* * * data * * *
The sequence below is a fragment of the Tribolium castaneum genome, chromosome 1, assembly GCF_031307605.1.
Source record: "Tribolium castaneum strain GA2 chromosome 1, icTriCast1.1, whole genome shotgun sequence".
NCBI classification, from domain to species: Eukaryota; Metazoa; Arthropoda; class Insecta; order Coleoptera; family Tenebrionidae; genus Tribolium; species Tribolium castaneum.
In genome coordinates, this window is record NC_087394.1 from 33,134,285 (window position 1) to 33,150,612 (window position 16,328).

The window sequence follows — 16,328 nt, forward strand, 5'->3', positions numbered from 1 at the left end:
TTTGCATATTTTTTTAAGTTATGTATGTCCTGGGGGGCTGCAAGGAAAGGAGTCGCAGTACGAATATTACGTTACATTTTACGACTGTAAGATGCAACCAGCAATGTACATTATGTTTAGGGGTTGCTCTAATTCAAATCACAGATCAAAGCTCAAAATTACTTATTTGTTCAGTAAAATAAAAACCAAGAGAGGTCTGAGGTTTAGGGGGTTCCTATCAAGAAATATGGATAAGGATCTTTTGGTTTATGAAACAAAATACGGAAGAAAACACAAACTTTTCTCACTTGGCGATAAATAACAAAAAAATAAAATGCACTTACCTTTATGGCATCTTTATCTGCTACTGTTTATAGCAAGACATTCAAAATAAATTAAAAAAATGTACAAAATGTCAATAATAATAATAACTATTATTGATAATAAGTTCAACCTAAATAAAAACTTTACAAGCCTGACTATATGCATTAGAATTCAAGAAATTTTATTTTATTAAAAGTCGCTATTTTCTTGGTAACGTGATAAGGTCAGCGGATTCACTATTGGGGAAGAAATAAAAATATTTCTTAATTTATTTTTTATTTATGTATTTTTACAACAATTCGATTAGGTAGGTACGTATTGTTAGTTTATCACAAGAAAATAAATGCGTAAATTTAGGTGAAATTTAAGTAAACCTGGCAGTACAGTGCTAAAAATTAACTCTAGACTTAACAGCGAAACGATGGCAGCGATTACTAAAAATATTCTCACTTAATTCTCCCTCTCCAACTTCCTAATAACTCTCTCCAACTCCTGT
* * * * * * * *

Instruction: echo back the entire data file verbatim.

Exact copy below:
The sequence below is a fragment of the Tribolium castaneum genome, chromosome 1, assembly GCF_031307605.1.
Source record: "Tribolium castaneum strain GA2 chromosome 1, icTriCast1.1, whole genome shotgun sequence".
NCBI classification, from domain to species: Eukaryota; Metazoa; Arthropoda; class Insecta; order Coleoptera; family Tenebrionidae; genus Tribolium; species Tribolium castaneum.
In genome coordinates, this window is record NC_087394.1 from 33,134,285 (window position 1) to 33,150,612 (window position 16,328).

The window sequence follows — 16,328 nt, forward strand, 5'->3', positions numbered from 1 at the left end:
TTTGCATATTTTTTTAAGTTATGTATGTCCTGGGGGGCTGCAAGGAAAGGAGTCGCAGTACGAATATTACGTTACATTTTACGACTGTAAGATGCAACCAGCAATGTACATTATGTTTAGGGGTTGCTCTAATTCAAATCACAGATCAAAGCTCAAAATTACTTATTTGTTCAGTAAAATAAAAACCAAGAGAGGTCTGAGGTTTAGGGGGTTCCTATCAAGAAATATGGATAAGGATCTTTTGGTTTATGAAACAAAATACGGAAGAAAACACAAACTTTTCTCACTTGGCGATAAATAACAAAAAAATAAAATGCACTTACCTTTATGGCATCTTTATCTGCTACTGTTTATAGCAAGACATTCAAAATAAATTAAAAAAATGTACAAAATGTCAATAATAATAATAACTATTATTGATAATAAGTTCAACCTAAATAAAAACTTTACAAGCCTGACTATATGCATTAGAATTCAAGAAATTTTATTTTATTAAAAGTCGCTATTTTCTTGGTAACGTGATAAGGTCAGCGGATTCACTATTGGGGAAGAAATAAAAATATTTCTTAATTTATTTTTTATTTATGTATTTTTACAACAATTCGATTAGGTAGGTACGTATTGTTAGTTTATCACAAGAAAATAAATGCGTAAATTTAGGTGAAATTTAAGTAAACCTGGCAGTACAGTGCTAAAAATTAACTCTAGACTTAACAGCGAAACGATGGCAGCGATTACTAAAAATATTCTCACTTAATTCTCCCTCTCCAACTTCCTAATAACTCTCTCCAACTCCTGT